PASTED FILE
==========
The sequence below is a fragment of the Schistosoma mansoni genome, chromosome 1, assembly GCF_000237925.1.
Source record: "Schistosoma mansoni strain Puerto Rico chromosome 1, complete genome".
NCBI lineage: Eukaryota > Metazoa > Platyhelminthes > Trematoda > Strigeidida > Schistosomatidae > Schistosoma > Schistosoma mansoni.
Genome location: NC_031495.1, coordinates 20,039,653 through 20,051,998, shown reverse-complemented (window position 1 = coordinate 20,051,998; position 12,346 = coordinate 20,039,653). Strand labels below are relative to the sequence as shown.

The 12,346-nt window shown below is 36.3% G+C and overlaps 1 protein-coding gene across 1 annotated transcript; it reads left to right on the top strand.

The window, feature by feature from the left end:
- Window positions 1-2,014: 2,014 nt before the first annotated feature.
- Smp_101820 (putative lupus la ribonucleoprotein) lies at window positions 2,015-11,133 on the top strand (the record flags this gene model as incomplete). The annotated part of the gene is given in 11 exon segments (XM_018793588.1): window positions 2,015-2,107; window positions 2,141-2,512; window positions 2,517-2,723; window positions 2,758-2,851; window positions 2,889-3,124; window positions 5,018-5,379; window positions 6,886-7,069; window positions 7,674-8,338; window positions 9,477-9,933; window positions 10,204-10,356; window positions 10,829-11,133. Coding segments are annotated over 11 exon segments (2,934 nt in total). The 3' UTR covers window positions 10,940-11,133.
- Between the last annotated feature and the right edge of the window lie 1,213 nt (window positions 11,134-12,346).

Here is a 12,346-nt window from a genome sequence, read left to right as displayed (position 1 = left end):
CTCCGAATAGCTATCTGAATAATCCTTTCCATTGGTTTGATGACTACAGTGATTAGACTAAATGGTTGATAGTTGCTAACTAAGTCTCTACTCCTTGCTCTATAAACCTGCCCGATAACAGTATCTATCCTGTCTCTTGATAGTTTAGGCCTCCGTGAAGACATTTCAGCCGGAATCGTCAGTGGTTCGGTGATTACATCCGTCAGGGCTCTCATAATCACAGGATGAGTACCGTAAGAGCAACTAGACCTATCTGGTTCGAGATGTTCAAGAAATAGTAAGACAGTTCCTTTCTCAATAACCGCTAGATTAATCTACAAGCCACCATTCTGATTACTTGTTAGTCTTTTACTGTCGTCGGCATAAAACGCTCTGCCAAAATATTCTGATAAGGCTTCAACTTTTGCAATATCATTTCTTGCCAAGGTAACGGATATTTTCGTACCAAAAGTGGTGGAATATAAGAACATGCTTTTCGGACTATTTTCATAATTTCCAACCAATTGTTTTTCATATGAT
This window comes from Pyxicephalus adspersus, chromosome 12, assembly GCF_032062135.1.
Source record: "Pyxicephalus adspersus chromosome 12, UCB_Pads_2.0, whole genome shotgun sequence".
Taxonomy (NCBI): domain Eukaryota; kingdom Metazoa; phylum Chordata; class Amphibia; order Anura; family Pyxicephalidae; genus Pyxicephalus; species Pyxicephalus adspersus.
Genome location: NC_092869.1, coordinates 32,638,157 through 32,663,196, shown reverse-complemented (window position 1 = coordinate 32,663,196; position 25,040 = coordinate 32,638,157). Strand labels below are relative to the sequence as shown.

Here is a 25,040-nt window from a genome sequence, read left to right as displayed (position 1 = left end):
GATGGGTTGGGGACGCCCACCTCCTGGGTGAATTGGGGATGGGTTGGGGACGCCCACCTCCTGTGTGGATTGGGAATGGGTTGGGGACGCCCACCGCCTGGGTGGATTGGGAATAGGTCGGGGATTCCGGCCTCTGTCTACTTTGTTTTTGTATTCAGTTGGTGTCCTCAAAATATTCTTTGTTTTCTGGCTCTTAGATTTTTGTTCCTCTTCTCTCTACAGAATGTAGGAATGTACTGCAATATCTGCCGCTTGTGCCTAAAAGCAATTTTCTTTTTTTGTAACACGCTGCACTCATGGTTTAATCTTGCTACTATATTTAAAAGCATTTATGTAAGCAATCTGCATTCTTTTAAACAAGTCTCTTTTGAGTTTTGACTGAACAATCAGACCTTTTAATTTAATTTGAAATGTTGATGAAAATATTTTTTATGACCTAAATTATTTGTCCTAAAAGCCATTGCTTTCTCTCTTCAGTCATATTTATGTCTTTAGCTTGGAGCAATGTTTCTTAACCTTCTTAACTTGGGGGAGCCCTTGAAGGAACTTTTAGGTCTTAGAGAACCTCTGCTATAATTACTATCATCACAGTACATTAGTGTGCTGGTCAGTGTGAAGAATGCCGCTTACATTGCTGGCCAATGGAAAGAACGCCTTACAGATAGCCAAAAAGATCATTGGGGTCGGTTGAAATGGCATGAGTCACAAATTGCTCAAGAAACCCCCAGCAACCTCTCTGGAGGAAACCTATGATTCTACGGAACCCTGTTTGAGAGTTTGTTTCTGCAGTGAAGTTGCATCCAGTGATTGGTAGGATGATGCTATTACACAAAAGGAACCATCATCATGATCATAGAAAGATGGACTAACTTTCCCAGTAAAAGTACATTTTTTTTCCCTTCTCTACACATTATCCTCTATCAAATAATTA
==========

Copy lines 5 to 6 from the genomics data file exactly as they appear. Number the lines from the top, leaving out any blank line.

The 12,346-nt window shown below is 36.3% G+C and overlaps 1 protein-coding gene across 1 annotated transcript; it reads left to right on the top strand.

The window, feature by feature from the left end: